What's on View at the Jewish Museum Milwaukee?
(Photos courtesy Jewish Museum Milwaukee)
The Jewish Museum Milwaukee is located on Milwaukee's East Side in the Edward Durrell Stone-designed Helfaer Community Service Building at 1360 N. Prospect Avenue. The Holocaust Memorial, commissioned in 1983, is located immediately outside the museum.
The Jewish Museum Milwaukee (JMM) first opened its doors in 2008, but its history began in 1984 with the creation of the Archives/Roots Committee by the Women’s Division of the Milwaukee Jewish Federation. Twenty years later, in 2004, the program had become the Milwaukee Jewish Historical Society and---through a Community Capital Campaign---was planning the construction of the JMM to be housed in the Helfaer Community Service Building, designed by renowned architect Edward Durell Stone.
The introductory panel in the museum states:
Jews first arrived in Milwaukee in the 1840s. This museum celebrates the story of those Jews, their descendants, and later immigrants. It chronicles their struggles, achievements, and contributions to the city, the nation, and world. Their chapter in American history is also part of a much older narrative---the story of the Jewish people.
When Marc Chagall designed this tapestry in 1972 especially for the atrium of the building where JMM is located, it was one of only ten Chagall tapestries in the world.
At the Jewish Museum Milwaukee, a program of the Milwaukee Jewish Federation, the Milwaukee Jewish story comes alive with photographs, artwork, interactive exhibits, documents, and the artifacts of their lives. With its growing collections, the JMM utilizes materials not only to preserve the past, but to use in demonstrations, classes, and scholarly research. Education is a strong focus of the museum, with specified class programs tailored to meet the needs of school and group tours, and a team of docents available to enhance the visitor’s experience. The museum offers exciting and informative programming, such as a Genealogy 101 course, book talks, and the Coming to America lecture series, all of which show how the past connects with our present and the future of Milwaukee’s Jewish community.
Executive Director Kathie Bernstein knows the JMM has an important role in Milwaukee’s Jewish community, and doesn’t take this responsibility lightly: “Our goal is to engage people at all levels and ages. We are privileged to share the Milwaukee Jewish experience with our Jewish community and with the broader Milwaukee community, state of Wisconsin, and beyond.”
Exhibits developed for the Ettinger Changing Exhibit Gallery allow the Museum to address the constantly evolving continuum of the Jewish experience. Growing Up Milwaukee: Camping explores the holistic camping experience and its impact on the formation of the Jewish community.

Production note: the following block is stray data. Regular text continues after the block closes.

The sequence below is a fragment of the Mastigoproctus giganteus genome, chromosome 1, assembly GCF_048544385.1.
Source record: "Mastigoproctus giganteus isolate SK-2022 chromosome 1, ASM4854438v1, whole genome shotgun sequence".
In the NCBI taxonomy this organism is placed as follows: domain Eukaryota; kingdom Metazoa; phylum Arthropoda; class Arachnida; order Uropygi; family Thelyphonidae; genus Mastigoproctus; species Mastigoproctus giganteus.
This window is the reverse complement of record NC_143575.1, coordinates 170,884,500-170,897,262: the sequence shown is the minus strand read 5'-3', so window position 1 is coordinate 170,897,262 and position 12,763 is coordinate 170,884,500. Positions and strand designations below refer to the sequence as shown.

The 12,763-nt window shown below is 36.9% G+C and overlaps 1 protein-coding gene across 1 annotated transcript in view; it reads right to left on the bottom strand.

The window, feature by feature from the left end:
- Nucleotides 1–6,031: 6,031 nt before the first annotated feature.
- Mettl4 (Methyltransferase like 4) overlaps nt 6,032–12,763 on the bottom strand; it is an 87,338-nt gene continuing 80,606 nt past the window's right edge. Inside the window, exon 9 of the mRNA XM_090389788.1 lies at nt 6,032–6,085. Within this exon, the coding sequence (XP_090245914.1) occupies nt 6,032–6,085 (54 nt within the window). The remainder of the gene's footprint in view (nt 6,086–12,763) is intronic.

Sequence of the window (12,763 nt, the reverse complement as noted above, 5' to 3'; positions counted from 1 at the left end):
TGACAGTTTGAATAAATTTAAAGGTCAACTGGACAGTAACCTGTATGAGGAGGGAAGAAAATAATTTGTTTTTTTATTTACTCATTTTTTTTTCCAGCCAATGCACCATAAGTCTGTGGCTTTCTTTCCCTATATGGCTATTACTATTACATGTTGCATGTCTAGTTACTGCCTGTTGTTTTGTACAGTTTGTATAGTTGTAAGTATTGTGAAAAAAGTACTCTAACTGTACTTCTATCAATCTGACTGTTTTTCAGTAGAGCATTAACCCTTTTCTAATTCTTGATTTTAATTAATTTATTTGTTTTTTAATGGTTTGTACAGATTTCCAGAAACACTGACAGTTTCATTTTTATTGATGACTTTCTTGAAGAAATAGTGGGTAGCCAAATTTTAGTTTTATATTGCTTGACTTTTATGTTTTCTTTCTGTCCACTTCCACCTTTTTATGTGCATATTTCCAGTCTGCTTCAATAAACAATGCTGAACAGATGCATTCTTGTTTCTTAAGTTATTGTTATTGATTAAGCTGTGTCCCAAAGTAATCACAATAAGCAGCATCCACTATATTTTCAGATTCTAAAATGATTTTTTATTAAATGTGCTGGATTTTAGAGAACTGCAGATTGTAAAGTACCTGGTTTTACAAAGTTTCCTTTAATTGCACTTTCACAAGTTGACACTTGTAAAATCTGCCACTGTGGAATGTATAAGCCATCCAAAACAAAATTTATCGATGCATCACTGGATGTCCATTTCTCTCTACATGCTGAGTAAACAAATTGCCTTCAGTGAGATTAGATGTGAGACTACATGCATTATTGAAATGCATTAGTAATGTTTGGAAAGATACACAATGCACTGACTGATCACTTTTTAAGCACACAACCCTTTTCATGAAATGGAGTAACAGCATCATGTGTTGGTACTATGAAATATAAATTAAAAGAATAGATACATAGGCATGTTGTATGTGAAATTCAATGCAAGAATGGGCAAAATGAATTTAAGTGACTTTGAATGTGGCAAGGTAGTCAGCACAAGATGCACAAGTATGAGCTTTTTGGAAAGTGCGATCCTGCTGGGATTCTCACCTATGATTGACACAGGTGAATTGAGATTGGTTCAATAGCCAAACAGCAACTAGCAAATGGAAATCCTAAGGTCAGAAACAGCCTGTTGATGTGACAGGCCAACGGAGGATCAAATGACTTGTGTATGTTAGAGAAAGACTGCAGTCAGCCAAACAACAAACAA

The Museum recently opened a new exhibit entitled Growing up Milwaukee: Camping, which will run through November 28. It includes photos, memorabilia, and artifacts that recall the Wisconsin summer camping experience, and will also present two special events in connection with the exhibit, bringing summer camp alumni together to reminisce and reconnect. Program Coordinator Molly Dubin is confident the exhibit will bring back great memories. “So many children and families in the Jewish community of Milwaukee have fond and profound memories connected to summer camp, regardless of which camp they attended. The shared recollection of experiences that impacted their Jewish identity was always imparted with fervor and appreciation, and I think this exhibit reflects that.”
Through hard work and creativity, the Jewish Museum Milwaukee has flourished and provided educational, insightful, and thought-provoking exhibits and programs that invite the community to engage in meaningful cultural dialogue. “Our Museum and its exhibitions are an important way to establish Jewish relationships with different communities. We want to promote the public’s awareness and stimulate interest in all aspects of our culture,” said Executive Director Kathie Bernstein.
Summer isn't quite over yet and neither is Blue Star Museums! There's still time to visit one of the more than 900 participating venues. Visit the Blue Star Museums web page for a complete list.